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Castle Clinton

Castle Clinton or Fort Clinton known as Castle Garden, is a circular sandstone fort now located in Battery Park, in Manhattan, New York City. Built from 1808 to 1811, it was the first U. S. immigration station, where more than 8 million people arrived in the United States from 1855 to 1890. Over its active life, it has functioned as a beer garden, exhibition hall and public aquarium. Castle Clinton National Monument was listed on the National Register of Historic Places on October 15, 1966. Castle Clinton stands west of where Fort Amsterdam was built in 1626, when New York City was known by the Dutch name New Amsterdam. Fort Amsterdam was demolished by 1790 after the American Revolutionary War. Proposals for a new fort were made after two separate war scares involving Britain and France in the 1790s, but neither plan was carried out. By 1805, there were growing tensions between Britain and the U. S. which would mark the run-up to the War of 1812. Late that year, Lieutenant Colonel Jonathan Williams of the United States Army Engineers began planning a series of fortifications in New York Harbor.

Williams was part of a group of three commissioners who, in 1807, submitted a report that recommended the construction of fortifications in New York Harbor. Castle Clinton known as West Battery and sometimes as Southwest Battery, was built on a small artificial island just off shore. Construction began in 1808 and the fort was completed in 1811, though modifications continued through the 1820s. Designed by John McComb Jr. and Jonathan Williams, West Battery was circular shaped with a radius of 92 feet, contained a red brick facade, had 28 "thirty-two pounder" cannons. About one-eighth of the circle was left "unfinished", with a straight wall constructed between the "unfinished" segments. West Battery was intended to complement the three-tiered Castle Williams, the East Battery, on Governors Island. Though garrisoned in 1812, the fort never saw action in any war. By 1815, West Battery was renamed Castle Clinton, its current official name, in honor of New York City Mayor DeWitt Clinton; the castle itself was converted to administrative headquarters for the Army.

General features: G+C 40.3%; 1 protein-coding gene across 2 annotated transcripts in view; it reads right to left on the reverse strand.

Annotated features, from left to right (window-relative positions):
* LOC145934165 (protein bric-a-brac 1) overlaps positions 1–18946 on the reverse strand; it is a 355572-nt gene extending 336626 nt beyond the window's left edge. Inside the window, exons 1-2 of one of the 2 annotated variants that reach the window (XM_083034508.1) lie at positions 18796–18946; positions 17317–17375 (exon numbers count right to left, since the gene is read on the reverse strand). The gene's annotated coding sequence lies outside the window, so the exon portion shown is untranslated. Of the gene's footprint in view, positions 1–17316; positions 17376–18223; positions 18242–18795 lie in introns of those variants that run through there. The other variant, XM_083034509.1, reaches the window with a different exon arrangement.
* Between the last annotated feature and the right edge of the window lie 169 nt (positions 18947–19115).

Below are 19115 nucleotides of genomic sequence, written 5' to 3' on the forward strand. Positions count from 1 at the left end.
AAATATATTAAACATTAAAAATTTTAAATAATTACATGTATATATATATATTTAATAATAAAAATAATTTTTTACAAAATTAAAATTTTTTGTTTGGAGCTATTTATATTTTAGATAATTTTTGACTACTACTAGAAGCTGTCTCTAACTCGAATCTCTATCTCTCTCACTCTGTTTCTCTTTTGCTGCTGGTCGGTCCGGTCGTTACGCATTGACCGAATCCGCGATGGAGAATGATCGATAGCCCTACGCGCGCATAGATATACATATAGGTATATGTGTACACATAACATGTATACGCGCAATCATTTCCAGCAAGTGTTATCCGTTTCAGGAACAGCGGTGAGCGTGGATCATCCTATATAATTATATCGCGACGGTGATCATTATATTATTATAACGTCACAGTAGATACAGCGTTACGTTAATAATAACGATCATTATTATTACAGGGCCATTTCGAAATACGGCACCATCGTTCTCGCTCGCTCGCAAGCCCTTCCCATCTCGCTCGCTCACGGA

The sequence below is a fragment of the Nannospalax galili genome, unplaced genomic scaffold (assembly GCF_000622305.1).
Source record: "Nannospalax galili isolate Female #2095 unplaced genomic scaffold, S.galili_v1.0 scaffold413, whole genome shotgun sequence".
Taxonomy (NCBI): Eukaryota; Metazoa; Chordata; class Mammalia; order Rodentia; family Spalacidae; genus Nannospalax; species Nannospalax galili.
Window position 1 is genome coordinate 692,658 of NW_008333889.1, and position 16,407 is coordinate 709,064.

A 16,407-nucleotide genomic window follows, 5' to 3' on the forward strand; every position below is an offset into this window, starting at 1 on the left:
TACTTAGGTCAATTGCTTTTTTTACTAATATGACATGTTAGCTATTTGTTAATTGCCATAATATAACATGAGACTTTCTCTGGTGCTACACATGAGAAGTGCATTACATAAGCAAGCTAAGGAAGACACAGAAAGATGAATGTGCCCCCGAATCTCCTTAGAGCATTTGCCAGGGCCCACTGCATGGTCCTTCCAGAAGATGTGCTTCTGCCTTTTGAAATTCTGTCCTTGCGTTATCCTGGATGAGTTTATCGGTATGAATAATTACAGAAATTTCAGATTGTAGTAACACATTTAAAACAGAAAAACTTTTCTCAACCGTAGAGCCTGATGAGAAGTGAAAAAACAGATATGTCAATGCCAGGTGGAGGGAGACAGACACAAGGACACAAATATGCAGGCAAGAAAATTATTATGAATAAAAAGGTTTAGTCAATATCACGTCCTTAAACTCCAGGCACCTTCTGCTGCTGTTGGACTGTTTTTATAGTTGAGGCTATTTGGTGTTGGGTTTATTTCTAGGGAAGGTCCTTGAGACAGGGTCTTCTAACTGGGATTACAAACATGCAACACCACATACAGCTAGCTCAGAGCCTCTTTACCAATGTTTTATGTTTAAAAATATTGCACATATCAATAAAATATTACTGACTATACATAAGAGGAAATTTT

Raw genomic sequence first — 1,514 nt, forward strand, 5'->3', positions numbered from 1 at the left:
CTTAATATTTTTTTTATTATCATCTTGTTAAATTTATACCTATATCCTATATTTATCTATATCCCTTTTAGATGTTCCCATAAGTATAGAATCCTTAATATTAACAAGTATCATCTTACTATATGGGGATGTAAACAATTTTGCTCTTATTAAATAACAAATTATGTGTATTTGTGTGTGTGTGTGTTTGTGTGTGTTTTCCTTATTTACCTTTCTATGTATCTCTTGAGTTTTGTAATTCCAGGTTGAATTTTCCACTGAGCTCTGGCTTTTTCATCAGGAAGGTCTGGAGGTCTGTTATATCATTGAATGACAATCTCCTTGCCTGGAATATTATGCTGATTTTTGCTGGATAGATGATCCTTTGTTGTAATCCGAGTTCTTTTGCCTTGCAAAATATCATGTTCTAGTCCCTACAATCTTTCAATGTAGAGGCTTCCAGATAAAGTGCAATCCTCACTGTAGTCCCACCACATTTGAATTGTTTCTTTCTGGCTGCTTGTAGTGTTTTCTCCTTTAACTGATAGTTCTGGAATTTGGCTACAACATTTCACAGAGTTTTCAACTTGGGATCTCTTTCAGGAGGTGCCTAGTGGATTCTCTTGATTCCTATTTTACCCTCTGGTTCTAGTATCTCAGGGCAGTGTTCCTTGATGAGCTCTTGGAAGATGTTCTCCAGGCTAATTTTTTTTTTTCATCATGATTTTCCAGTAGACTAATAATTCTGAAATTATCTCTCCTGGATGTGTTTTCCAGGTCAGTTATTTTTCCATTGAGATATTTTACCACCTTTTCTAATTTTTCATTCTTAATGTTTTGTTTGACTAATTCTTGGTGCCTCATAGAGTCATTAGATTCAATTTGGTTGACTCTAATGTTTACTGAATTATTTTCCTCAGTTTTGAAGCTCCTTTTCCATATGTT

At the end of the war, there was a public movement to build a park in the Battery area. A 1816 proposal to construct two small office buildings at Castle Clinton was canceled due to public opposition, the castle lay dormant for three years. In 1820, it was only being used as a paymaster's quarters and storage area; the United States Army stopped using the fort in 1821, it was ceded to the city by an act of Congress in March 1822. By the bridge leading to Castle Clinton was used by fishermen who were catching fish from the bridge; the fort was leased to New York City as a place of public entertainment in June 1824. It opened as Castle Garden on July 3, 1824, a name by which it was popularly known for most of its existence, it served in turn as a promenade, beer garden/restaurant, exhibition hall, opera house, theater. Designed as an open-air structure, it was roofed over to accommodate these uses. In 1850, the castle was the site of two concerts given for charity by Swedish soprano Jenny Lind to initiate her American tour.

A year European dancing star Lola Montez performed her notorious "tarantula dance" in Castle Garden. In 1853–54, Louis-Antoine Jullien, the eccentric French conductor and composer of light music, gave dozens of successful concerts mixing classical and light music; the Max Maretzek Italian Opera Company notably staged the New York premieres of Gaetano Donizetti's Marino Faliero on June 17, 1851, Giuseppe Verdi's Luisa Miller on July 20, 1854, at Castle Garden. Landfill was used to expand Battery Park during the 1860s, at which point the island containing the fort was incorporated into the rest of Manhattan Island. In the first half of the 19th century, most immigrants arriving in New York City landed at docks on the east side of the tip of Manhattan, around South Street. On August 1, 1855, Castle Clinton became the Emigrant Landing Depot, functioning as the New York State immigrant processing center, it was operated by the state until April 18, 1890, when the U. S. government assumed control of immigration processing, soon moving the center to the larger, more isolated Ellis Island facility on January 2, 1892.

After many unnecessary deaths, scandals over immigration workers cheating and stealing from immigrants, the immigration center was moved to Ellis Island. Most of Castle Clinton's immigrant passenger records were destroyed in a fire that consumed the first structures on Ellis Island on June 15, 1897, but it is accepted that over 8 million immigrants were processed during its operation. Called Kesselgarten by Yiddish-speaking Eastern European Jews, a Kesselgarten became a generic term for any situation, noisy, confusing or chaotic, or where a "babel" of languages was spoken. Prominent persons associated with the administration of the immigrant station included Gulian Crommelin Verplanck, Friedrich Kapp, John Alexander Kennedy. From 1896 to 1941, Castle Garden was the site of the New York City Aquarium. For many years, it was the city's most popular attraction, drawing hundreds of thousands of visitors each year; the structure was extensively altered and roofed over to a height of several stories, though the original masonry fort remained.